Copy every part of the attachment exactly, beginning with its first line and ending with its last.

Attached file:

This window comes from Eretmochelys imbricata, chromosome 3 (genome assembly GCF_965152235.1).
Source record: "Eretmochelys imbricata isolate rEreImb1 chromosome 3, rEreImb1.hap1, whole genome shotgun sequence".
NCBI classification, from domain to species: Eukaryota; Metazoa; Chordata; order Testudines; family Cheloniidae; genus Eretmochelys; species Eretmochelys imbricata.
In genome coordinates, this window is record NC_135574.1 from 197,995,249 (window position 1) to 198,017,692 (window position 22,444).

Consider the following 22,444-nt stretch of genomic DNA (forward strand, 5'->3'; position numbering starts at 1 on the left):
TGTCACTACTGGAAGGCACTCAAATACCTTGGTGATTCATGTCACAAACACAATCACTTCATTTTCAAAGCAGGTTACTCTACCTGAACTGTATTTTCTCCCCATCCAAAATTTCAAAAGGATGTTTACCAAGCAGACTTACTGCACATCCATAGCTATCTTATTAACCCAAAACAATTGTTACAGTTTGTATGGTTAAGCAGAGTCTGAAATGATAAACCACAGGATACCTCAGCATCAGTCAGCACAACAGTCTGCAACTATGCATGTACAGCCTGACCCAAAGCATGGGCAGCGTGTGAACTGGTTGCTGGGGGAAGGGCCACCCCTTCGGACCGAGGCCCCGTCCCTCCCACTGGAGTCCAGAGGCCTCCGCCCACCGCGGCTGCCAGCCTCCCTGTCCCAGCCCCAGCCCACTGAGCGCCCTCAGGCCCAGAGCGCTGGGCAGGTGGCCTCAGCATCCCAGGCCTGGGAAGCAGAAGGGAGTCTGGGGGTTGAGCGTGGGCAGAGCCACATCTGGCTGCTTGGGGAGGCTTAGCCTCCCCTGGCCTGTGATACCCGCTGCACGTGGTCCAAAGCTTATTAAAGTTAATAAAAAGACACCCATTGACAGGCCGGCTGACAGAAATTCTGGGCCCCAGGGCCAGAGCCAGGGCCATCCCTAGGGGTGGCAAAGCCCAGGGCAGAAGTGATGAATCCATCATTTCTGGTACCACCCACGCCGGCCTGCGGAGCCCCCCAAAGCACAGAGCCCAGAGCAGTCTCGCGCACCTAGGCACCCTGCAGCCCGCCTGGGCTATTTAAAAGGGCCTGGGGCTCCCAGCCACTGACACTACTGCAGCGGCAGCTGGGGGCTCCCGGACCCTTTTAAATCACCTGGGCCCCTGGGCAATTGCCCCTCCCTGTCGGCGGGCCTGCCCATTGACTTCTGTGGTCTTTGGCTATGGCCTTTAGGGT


This window comes from Eretmochelys imbricata, chromosome 3 (genome assembly GCF_965152235.1).
Source record: "Eretmochelys imbricata isolate rEreImb1 chromosome 3, rEreImb1.hap1, whole genome shotgun sequence".
NCBI classification, from domain to species: Eukaryota; Metazoa; Chordata; order Testudines; family Cheloniidae; genus Eretmochelys; species Eretmochelys imbricata.
In genome coordinates, this window is record NC_135574.1 from 197,995,249 (window position 1) to 198,017,692 (window position 22,444).

Consider the following 22,444-nt stretch of genomic DNA (forward strand, 5'->3'; position numbering starts at 1 on the left):
TGTCACTACTGGAAGGCACTCAAATACCTTGGTGATTCATGTCACAAACACAATCACTTCATTTTCAAAGCAGGTTACTCTACCTGAACTGTATTTTCTCCCCATCCAAAATTTCAAAAGGATGTTTACCAAGCAGACTTACTGCACATCCATAGCTATCTTATTAACCCAAAACAATTGTTACAGTTTGTATGGTTAAGCAGAGTCTGAAATGATAAACCACAGGATACCTCAGCATCAGTCAGCACAACAGTCTGCAACTATGCATGTACAGCCTGACCCAAAGCATGGGCAGCGTGTGAACTGGTTGCTGGGGGAAGGGCCACCCCTTCGGACCGAGGCCCCGTCCCTCCCACTGGAGTCCAGAGGCCTCCGCCCACCGCGGCTGCCAGCCTCCCTGTCCCAGCCCCAGCCCACTGAGCGCCCTCAGGCCCAGAGCGCTGGGCAGGTGGCCTCAGCATCCCAGGCCTGGGAAGCAGAAGGGAGTCTGGGGGTTGAGCGTGGGCAGAGCCACATCTGGCTGCTTGGGGAGGCTTAGCCTCCCCTGGCCTGTGATACCCGCTGCACGTGGTCCAAAGCTTATTAAAGTTAATAAAAAGACACCCATTGACAGGCCGGCTGACAGAAATTCTGGGCCCCAGGGCCAGAGCCAGGGCCATCCCTAGGGGTGGCAAAGCCCAGGGCAGAAGTGATGAATCCATCATTTCTGGTACCACCCACGCCGGCCTGCGGAGCCCCCCAAAGCACAGAGCCCAGAGCAGTCTCGCGCACCTAGGCACCCTGCAGCCCGCCTGGGCTATTTAAAAGGGCCTGGGGCTCCCAGCCACTGACACTACTGCAGCGGCAGCTGGGGGCTCCCGGACCCTTTTAAATCACCTGGGCCCCTGGGCAATTGCCCCTCCCTGTCGGCGGGCCTGCCCATTGACTTCTGTGGTCTTTGGCTATGGCCTTTAGGGT